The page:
Four months after “Howdy, Modi!,” some Indians abroad protest over citizenship law

1 / 5
Protesters rally against India's new citizenship law during a demonstration in Houston, Texas, U.S. January 26, 2020. (REUTERS)
2 / 5
Protesters rally against India's new citizenship law during a demonstration in Houston, Texas, U.S. January 26, 2020. (REUTERS)
3 / 5
Protesters rally against India's new citizenship law during a demonstration in Houston, Texas, U.S. January 26, 2020. (REUTERS)
4 / 5
Protesters rally against India's new citizenship law during a demonstration in Houston, Texas, U.S. January 26, 2020. (REUTERS)
5 / 5
Protesters rally against India's new citizenship law during a demonstration in Houston, Texas, U.S. January 26, 2020. (REUTERS)
Short Url
Updated 28 January 2020

Four months after “Howdy, Modi!,” some Indians abroad protest over citizenship law

  • India’s economy has been sputtering because of an ailing banking sector and tepid rural demand, while protests in India, in which at least 25 people have been killed, have revived the specter of social unrest after years of stability under Modi

BENGALURU/MUMBAI: Indian Prime Minister Narendra Modi got a thunderous reception when he addressed a crowd of more than 50,000 Indian-Americans in a stadium in the US city of Houston last September.
But four months after the event dubbed “Howdy Modi!,” intended to deepen relations with the wealthy Indian-American minority which has influence in India, some members of the diaspora have been protesting against a new citizenship law.
In the past month, small demonstrations from Harvard to San Francisco have underlined criticism of what detractors say are Modi’s divisive identity politics.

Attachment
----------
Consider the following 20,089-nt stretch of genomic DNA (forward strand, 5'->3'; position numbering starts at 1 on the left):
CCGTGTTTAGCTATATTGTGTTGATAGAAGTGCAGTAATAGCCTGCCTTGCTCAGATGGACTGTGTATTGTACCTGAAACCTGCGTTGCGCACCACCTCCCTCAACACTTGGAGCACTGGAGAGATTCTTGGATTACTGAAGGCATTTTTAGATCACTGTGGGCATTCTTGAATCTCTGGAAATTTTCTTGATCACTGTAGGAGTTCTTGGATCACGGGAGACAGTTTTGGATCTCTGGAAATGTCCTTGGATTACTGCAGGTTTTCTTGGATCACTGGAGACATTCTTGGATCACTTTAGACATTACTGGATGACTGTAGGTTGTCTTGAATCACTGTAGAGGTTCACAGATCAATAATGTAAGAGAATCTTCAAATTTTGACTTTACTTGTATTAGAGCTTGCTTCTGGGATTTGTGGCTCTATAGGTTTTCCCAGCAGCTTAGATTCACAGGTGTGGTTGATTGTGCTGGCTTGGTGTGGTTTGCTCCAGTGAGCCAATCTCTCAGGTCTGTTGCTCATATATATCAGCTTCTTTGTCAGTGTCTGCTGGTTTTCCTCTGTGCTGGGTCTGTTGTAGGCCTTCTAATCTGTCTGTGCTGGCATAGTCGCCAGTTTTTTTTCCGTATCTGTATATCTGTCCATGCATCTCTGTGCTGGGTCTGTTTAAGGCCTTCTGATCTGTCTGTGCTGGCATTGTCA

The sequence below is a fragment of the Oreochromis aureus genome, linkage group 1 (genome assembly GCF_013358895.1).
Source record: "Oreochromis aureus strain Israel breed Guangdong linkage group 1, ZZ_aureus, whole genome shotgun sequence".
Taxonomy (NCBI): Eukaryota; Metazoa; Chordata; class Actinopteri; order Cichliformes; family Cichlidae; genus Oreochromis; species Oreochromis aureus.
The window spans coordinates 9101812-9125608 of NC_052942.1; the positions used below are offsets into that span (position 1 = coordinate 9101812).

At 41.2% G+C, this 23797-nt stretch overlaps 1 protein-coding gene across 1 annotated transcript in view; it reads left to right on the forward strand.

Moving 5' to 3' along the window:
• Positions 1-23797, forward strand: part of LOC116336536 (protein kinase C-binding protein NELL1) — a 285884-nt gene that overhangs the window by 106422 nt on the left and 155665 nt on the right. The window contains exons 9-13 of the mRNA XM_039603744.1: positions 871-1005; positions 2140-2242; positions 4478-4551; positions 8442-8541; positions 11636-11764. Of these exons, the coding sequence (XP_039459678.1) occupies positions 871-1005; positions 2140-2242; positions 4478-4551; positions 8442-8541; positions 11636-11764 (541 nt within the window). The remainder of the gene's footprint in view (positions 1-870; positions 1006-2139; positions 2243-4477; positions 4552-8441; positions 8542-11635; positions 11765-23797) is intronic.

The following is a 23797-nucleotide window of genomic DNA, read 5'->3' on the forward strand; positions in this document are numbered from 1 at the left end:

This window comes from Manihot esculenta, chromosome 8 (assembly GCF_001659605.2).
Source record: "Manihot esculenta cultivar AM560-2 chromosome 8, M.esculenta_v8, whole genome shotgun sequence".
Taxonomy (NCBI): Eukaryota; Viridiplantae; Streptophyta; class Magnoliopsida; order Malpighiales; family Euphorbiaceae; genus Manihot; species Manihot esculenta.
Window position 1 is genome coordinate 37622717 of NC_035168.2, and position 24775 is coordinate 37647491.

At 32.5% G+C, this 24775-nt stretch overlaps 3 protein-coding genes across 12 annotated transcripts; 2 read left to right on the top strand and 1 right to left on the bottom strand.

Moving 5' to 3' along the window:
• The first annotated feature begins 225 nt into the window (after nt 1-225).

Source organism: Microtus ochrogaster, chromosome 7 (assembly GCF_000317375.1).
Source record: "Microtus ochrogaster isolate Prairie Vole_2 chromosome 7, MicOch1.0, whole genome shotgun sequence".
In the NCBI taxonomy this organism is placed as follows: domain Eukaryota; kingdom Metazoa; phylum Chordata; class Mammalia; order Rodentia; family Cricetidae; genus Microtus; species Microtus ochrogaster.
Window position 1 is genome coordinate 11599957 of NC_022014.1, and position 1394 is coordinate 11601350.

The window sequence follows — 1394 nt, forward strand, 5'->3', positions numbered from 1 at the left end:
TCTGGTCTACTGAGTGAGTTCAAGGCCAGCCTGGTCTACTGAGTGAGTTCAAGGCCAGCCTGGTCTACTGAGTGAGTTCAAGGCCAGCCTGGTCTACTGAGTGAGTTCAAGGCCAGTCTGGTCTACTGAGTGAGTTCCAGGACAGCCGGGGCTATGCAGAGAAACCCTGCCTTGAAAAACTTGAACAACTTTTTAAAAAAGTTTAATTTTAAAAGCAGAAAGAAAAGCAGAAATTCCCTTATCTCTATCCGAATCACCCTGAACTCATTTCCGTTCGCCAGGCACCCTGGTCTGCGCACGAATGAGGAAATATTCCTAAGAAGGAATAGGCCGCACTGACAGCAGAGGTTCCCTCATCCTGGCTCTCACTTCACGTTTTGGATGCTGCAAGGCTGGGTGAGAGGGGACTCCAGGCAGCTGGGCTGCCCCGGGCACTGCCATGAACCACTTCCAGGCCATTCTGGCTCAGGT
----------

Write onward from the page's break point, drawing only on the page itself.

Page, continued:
The law, which was promised by Modi before he was re-elected and was approved in December, in effect granted Indian citizenship to non-Muslim religious groups fleeing persecution from three neighboring Muslim-majority countries.
Critics say it is a prelude for the marginalization of Muslims and an affront to India’s secular constitution.
“It is still only a minority, but the disenchantment (in the diaspora) is real and deep,” said a 50-year-old sociologist who gave her name only as Nidhi to avoid straining relations with older relatives who attended Modi’s rally in Houston.
Nidhi emigrated to the United States when she was five and has taken part in demonstrations against the citizenship law in the US state of Texas.
“If we as Indo-Americans don’t raise our voice, we are complicit,” she said.
The latest protests were outside Indian diplomatic missions on Sunday, India’s Republic Day. A large proportion of the rallies attract student, academics and religious minorities — groups that have long been worried by Modi’s rise.
Many in the diaspora cheered Hindu nationalist Modi to an election victory in 2014, convinced he would transform India into an economic powerhouse.
But India’s economy has been sputtering because of an ailing banking sector and tepid rural demand, while protests in India, in which at least 25 people have been killed, have revived the specter of social unrest after years of stability under Modi.